To many fans of anime, Mamoru Oshii’s 1995 classic Ghost in the Shell holds a special place, due to its stunning visual quality and sophisticated, if incredibly convoluted, narrative. The idea of remaking it as a live-action blockbuster raises difficult questions, most importantly whether it should be done at all. For the new version, director Rupert Sanders has probably done the right thing by moving away from the original story while trying to keep the essential characters and physical texture.

Set in an un-named Asian city (although a large part of the film was made in Hong Kong; the anime was set in a futuristic version of Tokyo), the central character (Scarlett Johansson) is known mainly as Major (in the anime she is the Major, which turns out to be a crucial detail). A human mind in a high-performance android body, she works in Section 9, an anti-terrorism agency headed by Arimake (played by Beat Takeshi, who appears to be enjoying himself immensely). She was told that her original body was so badly damaged in a terrorist attack that it could not be saved, but she continues to experience ‘glitches’, apparently memory fragments. Something is wrong.

Which leads us to the performance of Johansson. There has been controversy around casting a Western actress as a Japanese – or at least Asian – character, but in the movie itself this does not come across as an issue, perhaps because there are other Western actors, including the chief villain, the wonderfully named Dr Cutter (Peter Ferninando). The problem is more that Johansson does not seem to be able to convey the emotional depth required by this troubled, lonely figure. The original character seemed to do better. Sorry, Scarlett, you’ve been out-acted by a cartoon.

Her strength is the high-tech action scenes. Aided by a skin-tight camouflage suit that effectively makes her invisible she tears through any number of bad guys. But when she is confronted by über-hacker Kuze (Michael Pitt, doing a lot with not very much), who holds crucial keys to her own past, she is reduced to puzzled stares and mumbled questions.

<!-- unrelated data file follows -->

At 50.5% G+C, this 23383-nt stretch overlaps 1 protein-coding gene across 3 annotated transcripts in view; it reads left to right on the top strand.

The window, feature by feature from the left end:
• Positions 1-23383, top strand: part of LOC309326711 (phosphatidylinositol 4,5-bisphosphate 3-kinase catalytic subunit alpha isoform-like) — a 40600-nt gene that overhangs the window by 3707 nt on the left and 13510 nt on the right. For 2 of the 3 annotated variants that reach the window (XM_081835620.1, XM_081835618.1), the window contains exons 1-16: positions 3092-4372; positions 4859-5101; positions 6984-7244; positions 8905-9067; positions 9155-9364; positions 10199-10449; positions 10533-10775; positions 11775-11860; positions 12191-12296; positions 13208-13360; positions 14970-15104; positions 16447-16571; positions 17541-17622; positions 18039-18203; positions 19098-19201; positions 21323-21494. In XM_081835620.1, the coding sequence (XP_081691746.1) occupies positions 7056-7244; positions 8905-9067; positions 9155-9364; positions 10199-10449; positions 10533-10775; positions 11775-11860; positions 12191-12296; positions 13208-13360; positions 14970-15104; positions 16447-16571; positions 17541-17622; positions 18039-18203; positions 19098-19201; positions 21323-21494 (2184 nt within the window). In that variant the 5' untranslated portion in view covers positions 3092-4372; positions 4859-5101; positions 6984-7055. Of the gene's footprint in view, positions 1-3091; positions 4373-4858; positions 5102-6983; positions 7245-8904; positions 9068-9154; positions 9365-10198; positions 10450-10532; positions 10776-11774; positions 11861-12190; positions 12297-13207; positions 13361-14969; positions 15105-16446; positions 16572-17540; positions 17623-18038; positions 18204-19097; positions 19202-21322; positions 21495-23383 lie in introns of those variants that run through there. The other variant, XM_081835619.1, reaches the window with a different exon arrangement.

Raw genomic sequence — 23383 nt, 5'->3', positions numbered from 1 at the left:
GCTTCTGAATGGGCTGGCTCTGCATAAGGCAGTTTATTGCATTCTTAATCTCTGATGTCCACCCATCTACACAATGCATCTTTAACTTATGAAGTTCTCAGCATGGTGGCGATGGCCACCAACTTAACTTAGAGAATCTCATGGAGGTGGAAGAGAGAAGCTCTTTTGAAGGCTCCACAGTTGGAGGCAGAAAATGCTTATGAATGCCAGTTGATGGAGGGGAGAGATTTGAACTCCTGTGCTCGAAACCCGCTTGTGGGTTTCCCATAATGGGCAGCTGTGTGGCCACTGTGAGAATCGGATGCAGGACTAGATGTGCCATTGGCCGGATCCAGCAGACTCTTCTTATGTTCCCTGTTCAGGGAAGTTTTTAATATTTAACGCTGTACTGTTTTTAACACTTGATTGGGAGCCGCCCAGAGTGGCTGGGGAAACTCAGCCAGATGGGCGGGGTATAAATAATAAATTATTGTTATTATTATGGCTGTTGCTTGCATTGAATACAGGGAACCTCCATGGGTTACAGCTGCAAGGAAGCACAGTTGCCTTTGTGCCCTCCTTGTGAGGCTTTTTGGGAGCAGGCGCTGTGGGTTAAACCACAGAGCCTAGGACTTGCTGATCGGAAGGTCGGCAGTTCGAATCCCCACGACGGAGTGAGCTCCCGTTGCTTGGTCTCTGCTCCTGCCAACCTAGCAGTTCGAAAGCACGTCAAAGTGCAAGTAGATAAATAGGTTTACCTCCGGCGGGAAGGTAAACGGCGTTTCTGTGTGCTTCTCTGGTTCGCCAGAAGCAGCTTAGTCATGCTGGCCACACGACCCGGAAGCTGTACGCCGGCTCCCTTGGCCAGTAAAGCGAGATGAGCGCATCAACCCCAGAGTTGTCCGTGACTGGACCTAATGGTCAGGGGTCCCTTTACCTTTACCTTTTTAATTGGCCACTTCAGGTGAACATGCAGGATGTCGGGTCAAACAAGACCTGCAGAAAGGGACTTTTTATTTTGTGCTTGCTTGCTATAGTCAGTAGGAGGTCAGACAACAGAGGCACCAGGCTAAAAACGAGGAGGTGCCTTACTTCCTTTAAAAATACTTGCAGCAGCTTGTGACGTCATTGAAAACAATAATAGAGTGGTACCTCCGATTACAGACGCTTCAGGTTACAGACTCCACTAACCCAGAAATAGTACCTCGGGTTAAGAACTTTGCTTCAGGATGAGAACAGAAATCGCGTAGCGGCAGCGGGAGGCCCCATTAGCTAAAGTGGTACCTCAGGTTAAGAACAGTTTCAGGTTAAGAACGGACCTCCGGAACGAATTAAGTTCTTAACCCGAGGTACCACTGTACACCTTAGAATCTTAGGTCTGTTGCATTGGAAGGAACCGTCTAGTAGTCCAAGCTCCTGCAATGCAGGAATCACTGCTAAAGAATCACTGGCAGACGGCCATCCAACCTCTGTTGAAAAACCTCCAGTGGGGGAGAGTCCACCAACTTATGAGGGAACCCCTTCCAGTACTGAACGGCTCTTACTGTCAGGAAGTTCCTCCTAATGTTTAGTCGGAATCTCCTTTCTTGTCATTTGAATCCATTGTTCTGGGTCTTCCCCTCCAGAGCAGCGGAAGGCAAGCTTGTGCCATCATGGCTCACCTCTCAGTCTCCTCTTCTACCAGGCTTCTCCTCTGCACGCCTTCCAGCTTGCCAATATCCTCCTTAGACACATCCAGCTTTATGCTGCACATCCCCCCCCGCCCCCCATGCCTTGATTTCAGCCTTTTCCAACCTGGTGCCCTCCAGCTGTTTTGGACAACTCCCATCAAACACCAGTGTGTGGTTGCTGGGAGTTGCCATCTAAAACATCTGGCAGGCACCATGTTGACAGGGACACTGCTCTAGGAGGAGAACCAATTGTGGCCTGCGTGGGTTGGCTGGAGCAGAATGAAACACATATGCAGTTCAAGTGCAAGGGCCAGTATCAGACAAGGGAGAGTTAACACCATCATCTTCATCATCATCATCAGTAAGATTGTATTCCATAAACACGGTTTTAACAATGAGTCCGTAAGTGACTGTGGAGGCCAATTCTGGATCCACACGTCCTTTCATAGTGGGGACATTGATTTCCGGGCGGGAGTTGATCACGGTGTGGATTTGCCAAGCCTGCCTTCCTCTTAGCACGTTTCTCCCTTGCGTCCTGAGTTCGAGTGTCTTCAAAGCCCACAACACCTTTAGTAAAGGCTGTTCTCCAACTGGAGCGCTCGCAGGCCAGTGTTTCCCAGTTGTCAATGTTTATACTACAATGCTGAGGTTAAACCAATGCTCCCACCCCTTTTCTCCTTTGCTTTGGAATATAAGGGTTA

Eventually, the path leads her back to her origin – and the name she discovers, ‘her’ name – is that of the character in the anime. Indeed, it might be possible to read the movie as a back-story prequel to the anime.

Despite the flaws, there is much to like here. Sanders reiterates many of the famous anime scenes: the cybernetic finger-enhancements of a secretary, a massive plane slowly passing over trashed-up buildings, Major vanishing into the background as she plummets earthwards. The visual clash between the glittering city of skyscrapers and holograms, set against as the shadowy junkiness of the back alleys, works perfectly.

So even those who are not sci-fi buffs, and have never watched an anime, will find Ghost in the Shell enjoyable. It is not great, but it’s pretty good.

Affirmation in the Figure


A new exhibition by highly-regarded Melbourne artist Godwin Bradbeer blends old and new, with works exploring his career-long interest in figure drawing and its emotional impact.

Episodes: Then & Now is at the James Makin Gallery in Collingwood, which has held a number of shows of Bradbeer’s work.